How to launch your career in project management

Project management can be a rewarding and challenging career, but where do you start?

by MT Staff
Last Updated: 27 Feb 2018

Project management is a well-regarded and challenging career path that can command substantial salaries. The Association for Project Management (APM) is currently running its annual survey on salary trends in the profession. Their most recent research has found that the average salary of a project professional sits at around £50,000.

The diverse range and scope of the work involved makes this an attractive career option, particularly for experienced professionals seeking to transition into a new role.

What is project management?

Professional bodies describe project management as the application of processes, methods, knowledge, skills and experience to successfully deliver project objectives.

A project manager is responsible for bringing a project to completion on time and within an agreed budget. Their ability to manage teams, define processes and organise a range of disparate datasets into a coherent scheme of work is highly prized and sought after.

At the project’s inception, the project manager must define the scope of work, outline its deliverables and devise a detailed, compelling business case. The manager then takes ownership of implementing the project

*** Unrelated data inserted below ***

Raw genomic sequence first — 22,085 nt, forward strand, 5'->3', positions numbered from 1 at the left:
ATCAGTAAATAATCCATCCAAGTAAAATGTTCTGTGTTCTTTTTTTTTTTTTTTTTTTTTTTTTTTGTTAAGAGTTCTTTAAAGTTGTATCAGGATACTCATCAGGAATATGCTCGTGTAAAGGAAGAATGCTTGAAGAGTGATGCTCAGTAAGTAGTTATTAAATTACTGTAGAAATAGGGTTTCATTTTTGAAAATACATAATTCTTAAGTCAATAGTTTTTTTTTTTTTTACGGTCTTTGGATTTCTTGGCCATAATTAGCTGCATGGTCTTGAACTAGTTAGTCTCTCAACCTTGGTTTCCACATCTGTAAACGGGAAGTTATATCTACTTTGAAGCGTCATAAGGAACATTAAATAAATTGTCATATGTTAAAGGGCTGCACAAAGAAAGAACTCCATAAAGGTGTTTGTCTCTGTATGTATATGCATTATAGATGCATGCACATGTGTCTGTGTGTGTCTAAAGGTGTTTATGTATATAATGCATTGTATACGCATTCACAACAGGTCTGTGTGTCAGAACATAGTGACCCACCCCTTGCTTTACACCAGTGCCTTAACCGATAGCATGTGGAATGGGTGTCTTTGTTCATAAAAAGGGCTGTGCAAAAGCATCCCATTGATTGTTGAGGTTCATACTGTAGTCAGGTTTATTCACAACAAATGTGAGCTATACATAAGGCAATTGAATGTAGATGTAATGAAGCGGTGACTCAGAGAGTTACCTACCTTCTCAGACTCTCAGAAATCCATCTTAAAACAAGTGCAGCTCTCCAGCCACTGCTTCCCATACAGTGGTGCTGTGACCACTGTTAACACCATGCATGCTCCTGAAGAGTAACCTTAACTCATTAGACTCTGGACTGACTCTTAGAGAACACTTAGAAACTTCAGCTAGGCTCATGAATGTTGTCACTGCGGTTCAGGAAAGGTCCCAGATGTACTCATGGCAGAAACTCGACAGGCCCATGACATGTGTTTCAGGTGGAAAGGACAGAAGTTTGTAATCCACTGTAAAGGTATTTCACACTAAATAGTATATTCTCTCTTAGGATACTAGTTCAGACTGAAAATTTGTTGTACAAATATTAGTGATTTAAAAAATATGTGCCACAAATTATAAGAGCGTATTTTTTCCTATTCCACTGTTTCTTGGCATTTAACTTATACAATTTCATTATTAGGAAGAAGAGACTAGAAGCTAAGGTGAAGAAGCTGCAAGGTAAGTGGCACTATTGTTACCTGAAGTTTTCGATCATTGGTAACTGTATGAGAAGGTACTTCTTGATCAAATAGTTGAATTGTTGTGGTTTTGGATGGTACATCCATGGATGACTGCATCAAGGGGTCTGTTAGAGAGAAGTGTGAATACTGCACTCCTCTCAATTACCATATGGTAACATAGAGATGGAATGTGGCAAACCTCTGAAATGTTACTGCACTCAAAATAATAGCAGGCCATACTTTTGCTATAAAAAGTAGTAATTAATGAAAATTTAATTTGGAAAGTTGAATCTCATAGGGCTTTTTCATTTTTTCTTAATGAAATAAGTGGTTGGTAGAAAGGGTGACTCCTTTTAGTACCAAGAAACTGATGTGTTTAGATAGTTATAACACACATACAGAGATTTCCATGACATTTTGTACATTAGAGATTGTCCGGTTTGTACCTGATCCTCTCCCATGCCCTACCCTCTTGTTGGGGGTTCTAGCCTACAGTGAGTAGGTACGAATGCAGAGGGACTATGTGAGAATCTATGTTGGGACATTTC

What’s the first step?

The main entry point into the project management profession is via Axelos-certified qualifications. PRINCE2 (or PRojects IN Controlled Environments) is the industry standard qualification which provides the core skills in best practice for managing a project.

If you live in the capital, Axelos courses such as the PRINCE2 Course in London or the PRINCE2 Weekend Courses in London are a good place to start. Outside of London, you can find a PRINCE2 Course in Birmingham, Edinburgh, Dublin and in most large towns and cities across the UK and Ireland.

It’s an investment worth making. The Project Management Institute’s (PMI) ‘Earning Power’ survey across 37 countries found that those with professional certification earn 23% more than those without.

Demonstrating professional standards

Following certification, it is useful to seek membership of a professional body such as the UK chapter of the PMI or the APM. The former is a worldwide body, and the latter holds chartered status in the UK.

A commitment to professional standards, allied to an Axelos-accredited certification, provides a strong statement about an individual and their passion for the role.

Membership of the professional bodies also opens up the door to continuous professional development and further training. This commitment to ongoing learning and improvement underpins all successful careers but is particularly true of project management, where a proven ability to adapt to new and complex situations is essential.

Embracing technology

Alongside professional development, project managers should have a grounding in the various disciplines of the teams they lead, especially as it relates to new technologies that are transforming the working environment.

As technological advances and digital change improve the speed and efficiency of processes, project managers of the future need to be prepared to embrace these new opportunities to ensure projects can be delivered more smoothly. 

Image credit: Toni Lozano/Wikimedia Commons

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